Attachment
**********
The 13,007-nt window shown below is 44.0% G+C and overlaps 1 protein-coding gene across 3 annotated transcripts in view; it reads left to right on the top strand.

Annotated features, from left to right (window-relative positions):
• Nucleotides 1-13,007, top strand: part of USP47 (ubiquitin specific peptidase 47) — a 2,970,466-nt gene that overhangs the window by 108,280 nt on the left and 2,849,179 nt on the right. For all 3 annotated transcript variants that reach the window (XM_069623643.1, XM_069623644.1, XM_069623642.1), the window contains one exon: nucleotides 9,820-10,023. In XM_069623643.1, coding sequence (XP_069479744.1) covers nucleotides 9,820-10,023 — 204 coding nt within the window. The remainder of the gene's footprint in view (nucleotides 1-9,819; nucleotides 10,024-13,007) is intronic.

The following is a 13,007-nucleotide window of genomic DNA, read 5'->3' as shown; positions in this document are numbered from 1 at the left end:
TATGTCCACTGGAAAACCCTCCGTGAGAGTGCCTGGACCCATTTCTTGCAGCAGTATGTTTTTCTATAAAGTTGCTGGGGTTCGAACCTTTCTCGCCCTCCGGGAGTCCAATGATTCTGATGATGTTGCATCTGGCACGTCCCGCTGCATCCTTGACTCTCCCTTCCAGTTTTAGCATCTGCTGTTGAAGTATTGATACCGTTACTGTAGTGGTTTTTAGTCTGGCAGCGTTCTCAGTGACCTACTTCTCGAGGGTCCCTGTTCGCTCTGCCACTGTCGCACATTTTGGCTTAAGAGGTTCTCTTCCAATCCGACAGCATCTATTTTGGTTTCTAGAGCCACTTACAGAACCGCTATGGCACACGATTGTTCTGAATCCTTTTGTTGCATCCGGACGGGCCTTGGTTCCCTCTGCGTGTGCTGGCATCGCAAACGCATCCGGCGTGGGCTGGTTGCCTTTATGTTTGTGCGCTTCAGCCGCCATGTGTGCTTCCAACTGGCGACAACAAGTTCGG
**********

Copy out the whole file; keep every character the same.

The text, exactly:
The 13,007-nt window shown below is 44.0% G+C and overlaps 1 protein-coding gene across 3 annotated transcripts in view; it reads left to right on the top strand.

Annotated features, from left to right (window-relative positions):
• Nucleotides 1-13,007, top strand: part of USP47 (ubiquitin specific peptidase 47) — a 2,970,466-nt gene that overhangs the window by 108,280 nt on the left and 2,849,179 nt on the right. For all 3 annotated transcript variants that reach the window (XM_069623643.1, XM_069623644.1, XM_069623642.1), the window contains one exon: nucleotides 9,820-10,023. In XM_069623643.1, coding sequence (XP_069479744.1) covers nucleotides 9,820-10,023 — 204 coding nt within the window. The remainder of the gene's footprint in view (nucleotides 1-9,819; nucleotides 10,024-13,007) is intronic.

The following is a 13,007-nucleotide window of genomic DNA, read 5'->3' as shown; positions in this document are numbered from 1 at the left end:
TATGTCCACTGGAAAACCCTCCGTGAGAGTGCCTGGACCCATTTCTTGCAGCAGTATGTTTTTCTATAAAGTTGCTGGGGTTCGAACCTTTCTCGCCCTCCGGGAGTCCAATGATTCTGATGATGTTGCATCTGGCACGTCCCGCTGCATCCTTGACTCTCCCTTCCAGTTTTAGCATCTGCTGTTGAAGTATTGATACCGTTACTGTAGTGGTTTTTAGTCTGGCAGCGTTCTCAGTGACCTACTTCTCGAGGGTCCCTGTTCGCTCTGCCACTGTCGCACATTTTGGCTTAAGAGGTTCTCTTCCAATCCGACAGCATCTATTTTGGTTTCTAGAGCCACTTACAGAACCGCTATGGCACACGATTGTTCTGAATCCTTTTGTTGCATCCGGACGGGCCTTGGTTCCCTCTGCGTGTGCTGGCATCGCAAACGCATCCGGCGTGGGCTGGTTGCCTTTATGTTTGTGCGCTTCAGCCGCCATGTGTGCTTCCAACTGGCGACAACAAGTTCGG